Alma, Saguenay

Saguenay – Lac-Saint-Jean Communities

Our Regional Economic Development (RED) team helps local partners in four areas: aluminium fabrication, equipment manufacturing, innovation, and economic diversification.

From 2004-19, through RED, we invested C$90 million in Québec in Saguenay – Lac-Saint-Jean, creating or maintaining 2,500 jobs and supporting more than 200 projects and businesses. For example, RED helped repurpose former smelter sites. At one such site – Beauharnois – for example, we supported the launch of OVHcloud, a global cloud computing company, which is today one of the largest specialised website hosting providers in the world, with 360,000 servers on site. In Shawinigan, another such site, we helped to create the Center of Excellence in Energy Efficiency (C3E), aimed at commercialising innovative, energy-efficient transportation technologies.

We invest in Saguenay – Lac-Saint-Jean in other ways. 

For example, the Rio Tinto Aluminium Canada Fund contributes to the region's non-profit organisations in five areas: First Nations, education, environment, health and well-being, and community. We partner with AlloProf to improve education in communities across Québec, an initiative that offers interactive study sessions to 400,000 students in the province. And CRÉPAS (Conseil régional de prévention de l'abandon scolaire du Saguenay – Lac-Saint-Jean), which the Fund also supports, works with teachers and educators to help young people throughout their journey to graduation.

Our business also plays an important role in the region’s economy. For example, we are investing C$250 million to extend the life of our Vaudreuil refinery, using industry-leading filter press technology and dry stacking to ensure it can continue to supply our aluminium smelting operations, support more than 1,000 jobs and generate significant economic benefits for the region. At our Arvida smelter, we are extending operations beyond 2020 with an investment of C$200 million. And at Alma, we are investing C$209 million to better position it to meet the demands of the future.

C$125M

Taxes & Royalties

C$1.2M

Local Procurement

C$14.5M 

Community Investment (Québec)

2018 figures

 
  • Protecting the Communities Around Lac-Saint-Jean
  • Cultural Heritage

Protecting the Communities around Lac-Saint-Jean

Lac-Saint-Jean and its tributaries are part of an extensive watershed system totalling 73,848 km2, or almost one third of the size of the United Kingdom. The lake is an important part of the lifestyle for the 5,000 residents of the area, an important tourist attraction and also one of our three reservoirs to produce hydropower used to operate our smelters.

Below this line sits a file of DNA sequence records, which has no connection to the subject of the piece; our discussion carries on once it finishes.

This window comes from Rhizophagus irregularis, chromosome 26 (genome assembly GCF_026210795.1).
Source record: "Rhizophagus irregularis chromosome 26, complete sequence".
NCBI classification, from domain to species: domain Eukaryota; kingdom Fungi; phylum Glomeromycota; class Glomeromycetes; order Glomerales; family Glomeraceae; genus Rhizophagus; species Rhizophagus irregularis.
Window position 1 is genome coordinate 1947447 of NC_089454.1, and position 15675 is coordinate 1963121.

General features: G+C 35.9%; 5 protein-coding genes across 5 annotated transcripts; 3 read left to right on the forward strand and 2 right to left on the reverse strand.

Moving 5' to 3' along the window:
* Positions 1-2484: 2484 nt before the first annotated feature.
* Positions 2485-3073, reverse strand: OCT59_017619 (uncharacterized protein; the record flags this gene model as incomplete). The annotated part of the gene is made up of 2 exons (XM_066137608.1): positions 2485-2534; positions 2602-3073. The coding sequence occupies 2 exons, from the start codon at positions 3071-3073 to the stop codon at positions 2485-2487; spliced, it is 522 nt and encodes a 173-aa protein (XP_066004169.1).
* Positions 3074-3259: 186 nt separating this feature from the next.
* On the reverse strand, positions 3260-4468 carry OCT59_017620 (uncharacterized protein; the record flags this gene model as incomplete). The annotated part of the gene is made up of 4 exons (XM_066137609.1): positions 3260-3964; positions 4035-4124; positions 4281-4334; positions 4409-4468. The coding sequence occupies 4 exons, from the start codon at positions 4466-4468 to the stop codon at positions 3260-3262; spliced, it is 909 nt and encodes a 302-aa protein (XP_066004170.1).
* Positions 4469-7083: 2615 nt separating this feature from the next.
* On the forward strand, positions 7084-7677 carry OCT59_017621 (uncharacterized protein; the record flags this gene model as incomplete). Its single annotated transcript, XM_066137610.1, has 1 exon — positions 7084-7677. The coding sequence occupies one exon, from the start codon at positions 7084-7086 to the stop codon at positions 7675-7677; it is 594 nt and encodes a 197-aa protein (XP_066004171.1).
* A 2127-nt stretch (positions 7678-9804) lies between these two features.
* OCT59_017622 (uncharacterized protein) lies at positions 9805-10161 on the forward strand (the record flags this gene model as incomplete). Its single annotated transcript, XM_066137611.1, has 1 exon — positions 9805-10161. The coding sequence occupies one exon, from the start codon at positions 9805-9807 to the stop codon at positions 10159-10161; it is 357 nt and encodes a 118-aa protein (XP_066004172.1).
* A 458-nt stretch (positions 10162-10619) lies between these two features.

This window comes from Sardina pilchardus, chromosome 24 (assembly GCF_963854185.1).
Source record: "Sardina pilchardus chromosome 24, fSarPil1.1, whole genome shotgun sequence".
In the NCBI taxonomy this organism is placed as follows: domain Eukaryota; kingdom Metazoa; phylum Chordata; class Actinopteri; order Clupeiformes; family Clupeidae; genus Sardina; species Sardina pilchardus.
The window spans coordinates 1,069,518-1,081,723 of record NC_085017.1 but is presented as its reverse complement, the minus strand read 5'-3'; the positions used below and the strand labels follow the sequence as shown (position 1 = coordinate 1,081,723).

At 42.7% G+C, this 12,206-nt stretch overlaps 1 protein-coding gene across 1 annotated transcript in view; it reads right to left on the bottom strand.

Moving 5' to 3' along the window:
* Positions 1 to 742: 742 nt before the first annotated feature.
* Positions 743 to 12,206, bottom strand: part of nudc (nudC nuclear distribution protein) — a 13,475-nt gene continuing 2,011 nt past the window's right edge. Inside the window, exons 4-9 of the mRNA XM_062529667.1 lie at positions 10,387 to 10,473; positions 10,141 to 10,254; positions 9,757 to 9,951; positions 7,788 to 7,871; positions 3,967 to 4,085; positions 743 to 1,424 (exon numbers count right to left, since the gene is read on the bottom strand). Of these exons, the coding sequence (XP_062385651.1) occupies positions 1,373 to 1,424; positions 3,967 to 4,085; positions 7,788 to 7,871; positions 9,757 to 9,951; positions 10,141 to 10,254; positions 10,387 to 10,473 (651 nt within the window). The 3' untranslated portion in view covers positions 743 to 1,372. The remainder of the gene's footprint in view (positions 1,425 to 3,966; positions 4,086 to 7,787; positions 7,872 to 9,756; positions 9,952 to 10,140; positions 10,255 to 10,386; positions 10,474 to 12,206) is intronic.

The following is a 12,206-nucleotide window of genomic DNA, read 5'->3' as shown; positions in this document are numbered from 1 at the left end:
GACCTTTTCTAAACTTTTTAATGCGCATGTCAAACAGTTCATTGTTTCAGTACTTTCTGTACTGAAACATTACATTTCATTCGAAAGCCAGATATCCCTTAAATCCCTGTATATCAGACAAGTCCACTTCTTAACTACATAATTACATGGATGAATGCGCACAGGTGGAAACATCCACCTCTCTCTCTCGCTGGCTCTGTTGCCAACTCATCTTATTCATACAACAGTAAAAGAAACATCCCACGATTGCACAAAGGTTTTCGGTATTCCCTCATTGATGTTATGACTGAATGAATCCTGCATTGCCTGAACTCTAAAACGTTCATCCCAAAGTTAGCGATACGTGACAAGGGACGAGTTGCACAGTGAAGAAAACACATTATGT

Flooding can be a challenge for both the operations and the surrounding communities. We control around one quarter of the inflows to Lac-Saint-Jean through our facilities, with the remaining water coming into the lake uncontrolled. During the floods of 2017, the Québec Government acknowledged our role in upstream management, with the Minister for Public Security at the time stating that “It could have been a lot worse without the preventive management of the upstream dams”. 

For the past three decades, we have implemented the Shoreline Protection Programme, which aims to mitigate the impact of shoreline erosion. As of 2018, the programme includes a Sustainable Management Council, reflecting our shared intent to work more closely with the First Nations Mashteuiatsh, local government, and community representatives such as environment organisations. 

Cultural Heritage

In 2000, we signed a mutual respect agreement with the Mashteuiatsh, also known as the Pekuakamiulnuatsh Takuhikan, from the Innu Nation – the only First Nations community in the Saguenay – Lac-Saint-Jean region.   

In keeping with our Statement of Commitment for Indigenous Peoples and our obligations under the Rio Tinto Aluminium Canada Fund, we invested C$2.5 million in the First Nations Culture Pavilion in 2016. Located at the Université de Québec à Chicoutimi (UQAC) campus in Saguenay – Lac-Saint-Jean, this pavilion is dedicated to the protection and promotion of First Nations culture.

Every year, we also partner with the Mashteuiatsh on various initiatives such as taking part in the annual Pow Wow, also known as the Great Gathering of First Nations, where people gather to honour and perpetuate their culture and traditions. We also support education initiatives for First Nations through the provincial congress on First Nations’ academic perseverance and success, and Pathways to Education, a programme that helps students graduate from high school.